12/17/2012 3:54:51 PM

Dear Peter, I want to point out that China and the US (or anyone else for that matter) are not two different cultures in the way water and ice are different manifestations of water. The Chinese political system sits, not on any ancient idea of fairness and justice, but on a post-totalitarian foundation where the Party has every power over the people and the people have no say in anything. As a result, abuses abounds. You liked the idea that, even though China spans five time zones, but the entire country has only one time zone, the Beijing Time. I can see how you would appreciate that as someone who is in a relatively strange land, traveling a lot, having a lot impressions and experiences to process, and the least thing you want to be bothered is a confusing sense of time. But the fact that China has one time zone is an example of the state power. For people living in the far west of China, time is a twisted affair every single day as they go to work around "10am", have lunch at "3pm", and their sun doesn't set until "10 at night". Not fun at all :) But while a twisted sense of time at least doesn't hurt (or it does), uncheckable corruption and abuses hurt people and hurt the most vulnerable people the most who has nowhere to turn to seek justice. Secondly, speaking of the destruction of China's centuries and centuries of civilization, no one has done more than the Communist regime in the past 63 years to destroy it. No need to elaborate on this because any decent scholar of China can tell us about that. So where is that soul? I think it's in the hearts of the people, in the collective memory and the cultural DNA, but until China has a fair and just political system, that soul will continue to suffer and be banished in spiritual exile.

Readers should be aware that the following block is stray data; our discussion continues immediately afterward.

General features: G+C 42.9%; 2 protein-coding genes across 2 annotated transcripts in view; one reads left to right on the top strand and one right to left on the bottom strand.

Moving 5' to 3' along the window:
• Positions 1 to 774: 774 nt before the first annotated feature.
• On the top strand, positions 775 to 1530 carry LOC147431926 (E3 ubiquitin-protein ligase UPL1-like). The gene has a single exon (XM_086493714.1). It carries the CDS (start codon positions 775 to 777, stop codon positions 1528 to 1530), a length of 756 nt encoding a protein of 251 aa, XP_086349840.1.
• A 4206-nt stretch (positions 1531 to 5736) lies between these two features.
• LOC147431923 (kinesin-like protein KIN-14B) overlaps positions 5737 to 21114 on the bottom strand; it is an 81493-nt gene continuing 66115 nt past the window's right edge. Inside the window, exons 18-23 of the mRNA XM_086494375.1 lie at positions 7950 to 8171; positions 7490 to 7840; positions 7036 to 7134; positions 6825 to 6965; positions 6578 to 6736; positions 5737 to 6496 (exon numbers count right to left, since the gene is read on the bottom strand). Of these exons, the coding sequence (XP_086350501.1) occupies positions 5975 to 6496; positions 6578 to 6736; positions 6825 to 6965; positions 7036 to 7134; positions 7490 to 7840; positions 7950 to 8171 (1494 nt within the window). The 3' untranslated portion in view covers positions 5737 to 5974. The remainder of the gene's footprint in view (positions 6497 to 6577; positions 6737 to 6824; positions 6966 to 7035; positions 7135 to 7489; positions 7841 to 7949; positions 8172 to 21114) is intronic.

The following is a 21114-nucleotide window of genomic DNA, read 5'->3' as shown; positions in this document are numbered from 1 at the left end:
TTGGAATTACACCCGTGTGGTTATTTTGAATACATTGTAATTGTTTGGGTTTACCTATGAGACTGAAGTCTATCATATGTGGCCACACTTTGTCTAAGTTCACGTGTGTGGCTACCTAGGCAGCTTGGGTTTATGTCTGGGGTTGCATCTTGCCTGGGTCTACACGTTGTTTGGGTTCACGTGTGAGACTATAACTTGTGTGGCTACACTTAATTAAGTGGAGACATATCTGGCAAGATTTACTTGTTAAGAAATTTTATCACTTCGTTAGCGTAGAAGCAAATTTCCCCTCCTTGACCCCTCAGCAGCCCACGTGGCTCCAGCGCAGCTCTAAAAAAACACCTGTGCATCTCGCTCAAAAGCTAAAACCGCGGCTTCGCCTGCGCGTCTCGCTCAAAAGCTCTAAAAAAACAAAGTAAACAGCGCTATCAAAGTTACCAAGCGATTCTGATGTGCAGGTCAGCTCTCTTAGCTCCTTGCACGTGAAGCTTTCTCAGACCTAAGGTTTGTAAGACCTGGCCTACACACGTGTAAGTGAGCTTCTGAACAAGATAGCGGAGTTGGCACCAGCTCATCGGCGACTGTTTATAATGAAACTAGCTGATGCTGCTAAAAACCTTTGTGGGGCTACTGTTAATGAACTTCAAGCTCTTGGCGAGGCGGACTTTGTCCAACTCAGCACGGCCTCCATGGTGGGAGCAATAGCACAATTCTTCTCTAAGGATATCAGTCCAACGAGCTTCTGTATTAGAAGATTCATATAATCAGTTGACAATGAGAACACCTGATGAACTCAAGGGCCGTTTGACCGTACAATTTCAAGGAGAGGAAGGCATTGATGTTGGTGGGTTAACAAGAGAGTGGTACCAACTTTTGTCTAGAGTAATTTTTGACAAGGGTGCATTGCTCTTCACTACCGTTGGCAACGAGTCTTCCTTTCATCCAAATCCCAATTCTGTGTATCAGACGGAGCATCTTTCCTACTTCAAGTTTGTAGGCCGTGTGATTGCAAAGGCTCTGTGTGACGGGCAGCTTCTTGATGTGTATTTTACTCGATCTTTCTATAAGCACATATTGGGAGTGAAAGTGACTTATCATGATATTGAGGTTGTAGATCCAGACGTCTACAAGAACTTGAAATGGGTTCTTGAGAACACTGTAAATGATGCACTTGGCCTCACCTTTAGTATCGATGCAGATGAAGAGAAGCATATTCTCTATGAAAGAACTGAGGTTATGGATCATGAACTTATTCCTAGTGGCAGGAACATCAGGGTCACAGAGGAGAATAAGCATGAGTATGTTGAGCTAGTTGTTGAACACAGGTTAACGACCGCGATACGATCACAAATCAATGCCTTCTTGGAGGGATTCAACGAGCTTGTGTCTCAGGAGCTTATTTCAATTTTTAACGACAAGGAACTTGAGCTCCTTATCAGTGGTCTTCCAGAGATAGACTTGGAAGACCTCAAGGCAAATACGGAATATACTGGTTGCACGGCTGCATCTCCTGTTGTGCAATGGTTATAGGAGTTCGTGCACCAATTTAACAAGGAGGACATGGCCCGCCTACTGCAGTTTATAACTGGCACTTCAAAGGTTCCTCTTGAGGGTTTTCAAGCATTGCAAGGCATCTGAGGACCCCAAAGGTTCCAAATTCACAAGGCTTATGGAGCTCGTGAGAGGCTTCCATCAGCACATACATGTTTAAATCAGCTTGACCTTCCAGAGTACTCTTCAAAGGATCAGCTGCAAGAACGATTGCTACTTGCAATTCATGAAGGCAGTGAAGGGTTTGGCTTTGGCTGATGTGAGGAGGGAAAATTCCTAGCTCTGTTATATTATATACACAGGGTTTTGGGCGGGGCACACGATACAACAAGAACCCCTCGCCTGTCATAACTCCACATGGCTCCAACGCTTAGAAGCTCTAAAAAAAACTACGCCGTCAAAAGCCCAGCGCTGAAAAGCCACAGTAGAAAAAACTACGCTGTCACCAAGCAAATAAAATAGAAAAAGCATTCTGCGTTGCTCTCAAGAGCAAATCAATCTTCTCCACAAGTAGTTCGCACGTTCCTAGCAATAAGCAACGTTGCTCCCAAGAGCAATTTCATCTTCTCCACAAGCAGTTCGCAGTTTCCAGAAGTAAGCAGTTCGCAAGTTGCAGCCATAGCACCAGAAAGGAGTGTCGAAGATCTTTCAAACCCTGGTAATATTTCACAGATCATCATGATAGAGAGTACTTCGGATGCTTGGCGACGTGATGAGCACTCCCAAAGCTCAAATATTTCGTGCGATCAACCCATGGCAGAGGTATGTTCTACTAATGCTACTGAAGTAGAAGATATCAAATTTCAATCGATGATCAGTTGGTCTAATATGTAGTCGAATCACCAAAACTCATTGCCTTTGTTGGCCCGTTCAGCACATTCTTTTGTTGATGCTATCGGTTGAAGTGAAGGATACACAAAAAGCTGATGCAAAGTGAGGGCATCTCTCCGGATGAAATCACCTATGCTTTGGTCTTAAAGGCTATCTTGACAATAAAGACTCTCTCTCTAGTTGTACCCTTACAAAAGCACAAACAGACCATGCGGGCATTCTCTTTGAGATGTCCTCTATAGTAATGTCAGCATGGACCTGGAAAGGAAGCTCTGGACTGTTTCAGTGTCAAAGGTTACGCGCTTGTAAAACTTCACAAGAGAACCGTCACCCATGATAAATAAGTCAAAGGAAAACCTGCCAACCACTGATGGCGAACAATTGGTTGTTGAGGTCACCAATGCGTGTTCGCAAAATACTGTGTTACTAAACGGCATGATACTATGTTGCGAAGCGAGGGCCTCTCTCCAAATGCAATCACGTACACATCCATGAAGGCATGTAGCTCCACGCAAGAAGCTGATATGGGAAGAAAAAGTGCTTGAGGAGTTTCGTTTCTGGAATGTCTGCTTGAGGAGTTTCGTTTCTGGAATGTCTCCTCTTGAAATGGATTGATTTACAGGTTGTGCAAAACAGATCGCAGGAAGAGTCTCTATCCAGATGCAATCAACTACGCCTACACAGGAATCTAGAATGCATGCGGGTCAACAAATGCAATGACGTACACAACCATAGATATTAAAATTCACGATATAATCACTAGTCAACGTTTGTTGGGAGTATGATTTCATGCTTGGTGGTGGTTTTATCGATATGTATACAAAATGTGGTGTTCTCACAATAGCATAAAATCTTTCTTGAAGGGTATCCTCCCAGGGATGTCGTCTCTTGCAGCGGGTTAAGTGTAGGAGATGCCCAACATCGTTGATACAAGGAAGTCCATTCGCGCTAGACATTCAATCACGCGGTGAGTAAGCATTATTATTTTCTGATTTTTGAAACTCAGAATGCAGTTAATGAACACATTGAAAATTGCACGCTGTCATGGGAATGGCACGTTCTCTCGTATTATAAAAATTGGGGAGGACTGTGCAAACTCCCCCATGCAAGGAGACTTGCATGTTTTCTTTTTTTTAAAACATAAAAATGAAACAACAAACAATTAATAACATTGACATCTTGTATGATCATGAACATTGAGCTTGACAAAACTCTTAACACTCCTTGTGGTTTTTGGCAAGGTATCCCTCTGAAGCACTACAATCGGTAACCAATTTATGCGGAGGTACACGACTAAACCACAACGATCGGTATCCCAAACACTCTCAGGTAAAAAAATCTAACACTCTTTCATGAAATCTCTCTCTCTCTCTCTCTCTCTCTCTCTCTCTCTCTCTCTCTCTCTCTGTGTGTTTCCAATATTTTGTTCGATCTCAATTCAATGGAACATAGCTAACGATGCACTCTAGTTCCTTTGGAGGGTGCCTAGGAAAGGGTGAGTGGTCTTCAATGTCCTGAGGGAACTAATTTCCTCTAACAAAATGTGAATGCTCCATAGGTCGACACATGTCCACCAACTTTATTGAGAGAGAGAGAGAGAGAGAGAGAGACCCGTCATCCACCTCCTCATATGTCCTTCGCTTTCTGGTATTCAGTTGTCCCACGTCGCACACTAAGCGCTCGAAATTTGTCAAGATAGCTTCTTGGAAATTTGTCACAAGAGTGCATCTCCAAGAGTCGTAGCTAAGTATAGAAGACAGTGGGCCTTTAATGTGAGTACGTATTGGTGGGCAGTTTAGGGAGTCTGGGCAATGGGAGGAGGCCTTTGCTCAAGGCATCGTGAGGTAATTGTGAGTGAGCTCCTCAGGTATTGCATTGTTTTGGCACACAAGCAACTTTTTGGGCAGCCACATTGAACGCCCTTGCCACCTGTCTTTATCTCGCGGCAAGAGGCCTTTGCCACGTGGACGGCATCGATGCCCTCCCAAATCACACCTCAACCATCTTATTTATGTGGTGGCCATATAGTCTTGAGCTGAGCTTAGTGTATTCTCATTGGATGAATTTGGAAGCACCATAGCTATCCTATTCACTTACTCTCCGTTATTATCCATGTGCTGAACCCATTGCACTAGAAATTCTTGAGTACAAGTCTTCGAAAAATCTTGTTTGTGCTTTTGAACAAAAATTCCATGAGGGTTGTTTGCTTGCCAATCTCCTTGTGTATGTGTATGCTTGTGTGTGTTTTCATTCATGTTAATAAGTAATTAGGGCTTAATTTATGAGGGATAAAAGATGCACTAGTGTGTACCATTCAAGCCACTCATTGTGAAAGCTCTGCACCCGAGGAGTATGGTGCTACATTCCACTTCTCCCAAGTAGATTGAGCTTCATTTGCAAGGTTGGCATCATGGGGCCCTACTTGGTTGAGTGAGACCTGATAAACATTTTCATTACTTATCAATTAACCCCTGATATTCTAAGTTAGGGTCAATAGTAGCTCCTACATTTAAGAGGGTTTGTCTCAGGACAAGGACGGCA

shujuan li
12/16/2012 2:34:46 AM

In today's more and more commercialized soceity, people face great pressure of life. They are madly chaseing for money. They think more about themselves and seldome think of others. Thus some valuable traditions have been lost. How can we keep our heat calm, undisturbed by outside noise? The only way is to listen to you heart, do what you think is right and valuable to mankind.

shujuan li
12/15/2012 3:44:45 PM